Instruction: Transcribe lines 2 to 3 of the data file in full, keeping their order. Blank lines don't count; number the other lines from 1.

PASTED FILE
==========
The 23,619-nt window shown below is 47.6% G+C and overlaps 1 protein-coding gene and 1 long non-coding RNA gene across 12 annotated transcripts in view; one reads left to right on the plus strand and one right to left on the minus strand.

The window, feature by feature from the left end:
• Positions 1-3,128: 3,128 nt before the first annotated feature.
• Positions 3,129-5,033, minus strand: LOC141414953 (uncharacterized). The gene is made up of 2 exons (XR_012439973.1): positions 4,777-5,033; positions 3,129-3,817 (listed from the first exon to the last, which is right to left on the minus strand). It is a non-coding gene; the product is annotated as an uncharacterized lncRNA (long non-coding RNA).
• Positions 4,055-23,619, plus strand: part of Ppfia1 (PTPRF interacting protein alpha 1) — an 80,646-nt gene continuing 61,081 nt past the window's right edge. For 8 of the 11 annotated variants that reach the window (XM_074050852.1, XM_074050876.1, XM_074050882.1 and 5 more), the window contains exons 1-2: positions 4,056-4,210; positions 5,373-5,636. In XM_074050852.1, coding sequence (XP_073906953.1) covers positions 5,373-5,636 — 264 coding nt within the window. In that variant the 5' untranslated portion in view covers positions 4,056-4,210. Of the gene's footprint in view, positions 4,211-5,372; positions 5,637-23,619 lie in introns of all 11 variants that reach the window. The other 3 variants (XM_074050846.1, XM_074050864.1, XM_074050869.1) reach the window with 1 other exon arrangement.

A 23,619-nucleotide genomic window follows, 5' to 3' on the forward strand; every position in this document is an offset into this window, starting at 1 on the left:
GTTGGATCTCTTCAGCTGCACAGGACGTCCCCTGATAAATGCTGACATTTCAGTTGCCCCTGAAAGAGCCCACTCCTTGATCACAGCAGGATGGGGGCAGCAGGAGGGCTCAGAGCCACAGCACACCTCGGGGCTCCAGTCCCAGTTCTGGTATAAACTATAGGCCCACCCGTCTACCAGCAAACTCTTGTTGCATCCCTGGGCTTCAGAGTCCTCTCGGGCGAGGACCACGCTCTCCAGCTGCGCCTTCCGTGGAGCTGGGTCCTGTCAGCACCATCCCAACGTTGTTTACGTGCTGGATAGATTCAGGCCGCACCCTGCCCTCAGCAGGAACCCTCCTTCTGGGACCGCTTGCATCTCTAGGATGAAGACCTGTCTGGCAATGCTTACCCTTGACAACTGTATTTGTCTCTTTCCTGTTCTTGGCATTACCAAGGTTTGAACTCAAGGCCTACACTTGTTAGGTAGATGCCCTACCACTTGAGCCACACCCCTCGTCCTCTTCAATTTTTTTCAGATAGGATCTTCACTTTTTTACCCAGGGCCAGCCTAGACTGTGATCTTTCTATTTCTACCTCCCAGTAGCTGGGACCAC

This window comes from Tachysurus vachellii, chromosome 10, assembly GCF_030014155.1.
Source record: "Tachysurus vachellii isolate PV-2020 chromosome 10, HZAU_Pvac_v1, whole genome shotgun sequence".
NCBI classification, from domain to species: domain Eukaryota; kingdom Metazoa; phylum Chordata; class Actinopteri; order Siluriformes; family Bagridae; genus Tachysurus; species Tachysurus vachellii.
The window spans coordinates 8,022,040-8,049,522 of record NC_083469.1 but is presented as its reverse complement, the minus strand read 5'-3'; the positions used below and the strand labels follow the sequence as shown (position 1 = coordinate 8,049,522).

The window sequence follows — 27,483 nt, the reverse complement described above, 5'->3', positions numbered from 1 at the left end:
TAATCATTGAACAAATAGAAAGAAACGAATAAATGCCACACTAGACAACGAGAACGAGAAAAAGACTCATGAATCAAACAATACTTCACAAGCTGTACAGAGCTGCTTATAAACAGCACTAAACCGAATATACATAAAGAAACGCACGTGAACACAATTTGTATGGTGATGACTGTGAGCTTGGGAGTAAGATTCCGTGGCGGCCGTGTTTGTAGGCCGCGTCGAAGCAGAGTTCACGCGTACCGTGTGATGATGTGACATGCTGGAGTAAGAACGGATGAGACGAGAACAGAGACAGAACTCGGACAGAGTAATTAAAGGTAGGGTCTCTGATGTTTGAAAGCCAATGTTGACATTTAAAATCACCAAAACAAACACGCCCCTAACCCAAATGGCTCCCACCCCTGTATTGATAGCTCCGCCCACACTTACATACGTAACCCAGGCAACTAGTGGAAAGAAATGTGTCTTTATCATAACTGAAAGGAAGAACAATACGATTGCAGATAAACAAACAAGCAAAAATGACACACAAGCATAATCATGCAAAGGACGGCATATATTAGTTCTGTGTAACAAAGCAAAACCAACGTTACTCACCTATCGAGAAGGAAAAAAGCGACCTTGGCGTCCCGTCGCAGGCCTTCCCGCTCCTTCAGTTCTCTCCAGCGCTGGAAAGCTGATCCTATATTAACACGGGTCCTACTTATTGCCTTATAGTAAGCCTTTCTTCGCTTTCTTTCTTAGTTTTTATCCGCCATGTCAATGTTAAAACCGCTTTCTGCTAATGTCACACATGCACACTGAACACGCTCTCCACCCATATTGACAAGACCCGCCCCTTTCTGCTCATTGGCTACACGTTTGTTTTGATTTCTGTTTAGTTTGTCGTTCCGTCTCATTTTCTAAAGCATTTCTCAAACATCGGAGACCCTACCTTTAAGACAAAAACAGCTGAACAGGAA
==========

The window, feature by feature from the left end:
• Positions 1-3,128: 3,128 nt before the first annotated feature.